The New Advent page has the Greek, Latin and Knox translation of Chapter 19 of St John's Gospel in parallel text. The New Advent page provides the Greek, Latin and Knox translation. You can listen to the Latin here and the Greek here. Here is the Latin Vulgate:
28 Postea sciens Jesus quia omnia consummata sunt, ut consummaretur Scriptura, dixit: Sitio. 29 Vas ergo erat positum aceto plenum. Illi autem spongiam plenam aceto, hyssopo circumponentes, obtulerunt ori ejus. 30 Cum ergo accepisset Jesus acetum, dixit: Consummatum est. Et inclinato capite tradidit spiritum.
 Afterwards, Jesus knowing that all things were now accomplished, that the scripture might be fulfilled, said: I thirst.  Now there was a vessel set there full of vinegar. And they, putting a sponge full of vinegar and hyssop, put it to his mouth.  Jesus therefore, when he had taken the vinegar, said: It is consummated. And bowing his head, he gave up the ghost.
From the Catena Aurea on the fulfillment of the prophesy:
CHRYS. They were not softened at all by what they saw, but were the more enraged, and gave Him the cup to drink, as they did to criminals, i.e. with a hyssop.
AUG. The hyssop around which they put the sponge full of vinegar, being a mean herb, taken to purge the breast, represents the humility of Christ, which they hemmed in and thought they had circumvented. For we are made clean by Christ s humility. Nor let it perplex you that they were able to reach His mouth when He was such a height above the ground: for we read in the other Evangelists, what John omits to mention, that the sponge was put upon a reed.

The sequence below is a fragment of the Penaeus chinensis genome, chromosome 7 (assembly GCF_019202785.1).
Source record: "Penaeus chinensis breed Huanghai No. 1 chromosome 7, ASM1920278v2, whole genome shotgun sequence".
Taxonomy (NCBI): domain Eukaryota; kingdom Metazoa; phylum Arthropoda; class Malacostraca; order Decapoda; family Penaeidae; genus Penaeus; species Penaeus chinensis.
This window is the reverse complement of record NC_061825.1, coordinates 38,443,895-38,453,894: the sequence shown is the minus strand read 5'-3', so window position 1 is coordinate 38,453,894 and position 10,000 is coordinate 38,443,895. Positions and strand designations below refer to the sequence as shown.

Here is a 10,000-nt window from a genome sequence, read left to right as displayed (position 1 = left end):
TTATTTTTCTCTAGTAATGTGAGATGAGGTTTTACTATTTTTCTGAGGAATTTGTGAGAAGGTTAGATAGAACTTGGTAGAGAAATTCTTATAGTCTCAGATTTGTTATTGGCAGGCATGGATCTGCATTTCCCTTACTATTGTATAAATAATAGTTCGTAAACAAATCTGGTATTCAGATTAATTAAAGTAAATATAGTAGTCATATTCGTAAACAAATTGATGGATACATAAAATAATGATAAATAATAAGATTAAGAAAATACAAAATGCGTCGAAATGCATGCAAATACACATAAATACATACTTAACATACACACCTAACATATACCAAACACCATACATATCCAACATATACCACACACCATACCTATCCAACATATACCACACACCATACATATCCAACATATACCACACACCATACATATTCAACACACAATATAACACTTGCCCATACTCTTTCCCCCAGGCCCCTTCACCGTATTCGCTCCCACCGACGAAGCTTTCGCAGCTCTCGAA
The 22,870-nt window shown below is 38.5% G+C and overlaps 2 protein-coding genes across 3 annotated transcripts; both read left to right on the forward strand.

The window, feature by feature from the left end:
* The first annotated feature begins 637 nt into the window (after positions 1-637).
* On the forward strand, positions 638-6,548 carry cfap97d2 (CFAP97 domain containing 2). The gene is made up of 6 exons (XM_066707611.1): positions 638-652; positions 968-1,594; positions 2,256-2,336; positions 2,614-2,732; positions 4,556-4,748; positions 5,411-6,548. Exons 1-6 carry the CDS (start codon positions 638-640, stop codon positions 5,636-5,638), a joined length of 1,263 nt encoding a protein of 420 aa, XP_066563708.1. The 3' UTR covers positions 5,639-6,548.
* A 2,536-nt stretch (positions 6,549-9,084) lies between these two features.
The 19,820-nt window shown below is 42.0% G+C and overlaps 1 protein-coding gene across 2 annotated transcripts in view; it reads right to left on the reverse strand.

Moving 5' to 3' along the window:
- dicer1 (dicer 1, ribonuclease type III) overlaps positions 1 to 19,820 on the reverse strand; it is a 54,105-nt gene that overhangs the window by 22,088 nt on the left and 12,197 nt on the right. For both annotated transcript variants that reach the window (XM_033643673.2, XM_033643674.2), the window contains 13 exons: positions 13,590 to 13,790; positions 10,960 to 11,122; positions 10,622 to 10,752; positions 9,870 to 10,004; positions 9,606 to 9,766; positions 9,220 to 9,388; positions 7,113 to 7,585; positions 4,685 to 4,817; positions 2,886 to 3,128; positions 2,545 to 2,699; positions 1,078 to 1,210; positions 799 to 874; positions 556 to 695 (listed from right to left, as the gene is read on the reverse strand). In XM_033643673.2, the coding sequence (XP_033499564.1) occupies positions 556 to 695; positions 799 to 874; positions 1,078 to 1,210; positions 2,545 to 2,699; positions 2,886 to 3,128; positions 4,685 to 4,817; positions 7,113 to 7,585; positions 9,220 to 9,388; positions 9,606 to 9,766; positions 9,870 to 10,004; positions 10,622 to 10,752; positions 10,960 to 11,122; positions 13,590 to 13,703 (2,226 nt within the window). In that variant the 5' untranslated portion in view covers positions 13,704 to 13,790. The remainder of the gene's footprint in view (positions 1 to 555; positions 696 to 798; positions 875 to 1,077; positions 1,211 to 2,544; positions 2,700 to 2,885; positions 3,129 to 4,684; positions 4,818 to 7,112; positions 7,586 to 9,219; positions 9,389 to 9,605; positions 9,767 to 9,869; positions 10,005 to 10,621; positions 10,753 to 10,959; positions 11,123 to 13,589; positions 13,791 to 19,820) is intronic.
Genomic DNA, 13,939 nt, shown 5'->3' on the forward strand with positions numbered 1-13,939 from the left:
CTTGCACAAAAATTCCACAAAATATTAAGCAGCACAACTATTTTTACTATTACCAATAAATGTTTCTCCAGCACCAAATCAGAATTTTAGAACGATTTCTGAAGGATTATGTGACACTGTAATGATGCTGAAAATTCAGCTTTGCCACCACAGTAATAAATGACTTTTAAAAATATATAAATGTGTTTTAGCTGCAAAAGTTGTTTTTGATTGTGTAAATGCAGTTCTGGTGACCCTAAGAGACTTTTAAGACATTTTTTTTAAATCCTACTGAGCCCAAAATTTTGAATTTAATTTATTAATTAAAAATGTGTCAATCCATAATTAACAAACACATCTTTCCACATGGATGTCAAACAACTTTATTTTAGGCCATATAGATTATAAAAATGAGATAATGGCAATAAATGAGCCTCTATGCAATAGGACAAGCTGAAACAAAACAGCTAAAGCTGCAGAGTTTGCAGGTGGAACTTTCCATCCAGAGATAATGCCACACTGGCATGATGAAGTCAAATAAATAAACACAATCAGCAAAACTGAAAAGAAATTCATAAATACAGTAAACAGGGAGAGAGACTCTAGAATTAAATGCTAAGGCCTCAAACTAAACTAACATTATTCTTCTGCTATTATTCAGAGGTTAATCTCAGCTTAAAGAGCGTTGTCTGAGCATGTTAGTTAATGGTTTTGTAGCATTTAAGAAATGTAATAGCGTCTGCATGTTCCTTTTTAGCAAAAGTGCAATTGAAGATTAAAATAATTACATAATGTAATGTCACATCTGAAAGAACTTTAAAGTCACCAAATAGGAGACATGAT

THEOPHYL. Some say that the hyssop is put here for reed, its leaves being like a reed.
When Jesus therefore had received the vinegar, He said, It is finished.
AUG. viz. what prophecy had foretold so long before.
BEDE. It may be asked here, why it is said, When Jesus had received the vinegar, when another Evangelists says, He would not drink. But this is easily settled. He did not receive the vinegar, to drink it, but fulfill the prophecy.
On the death of Our Lord:
AUG. Then as there was nothing left Him to do before He died, it follows, And He bowed His head, and gave up the ghost, only dying when He had nothing more to do, like Him who had to lay down His life, and to take it up again.
GREG. Ghost is put here for soul: for had the Evangelist meant any thing else by it, though the ghost departed, in the soul might still have remained.
CHRYS. He did not bow His head because He gave up the ghost, but He gave up the ghost because at that moment He bowed His head. Whereby the Evangelist intimates that He was Lord of all.
AUG. For whoever had such power to sleep when he wished, as our Lord had to die when He wished? What power must He have, for our good or evil, Who had such power dying?
THEOPHYL. Our Lord gave up His ghost to God the Father, showing that the souls of the saints do not remain in the tomb, but go into the hand of the Father of all while sinners are reserved - for the place of punishment, i.e. hell.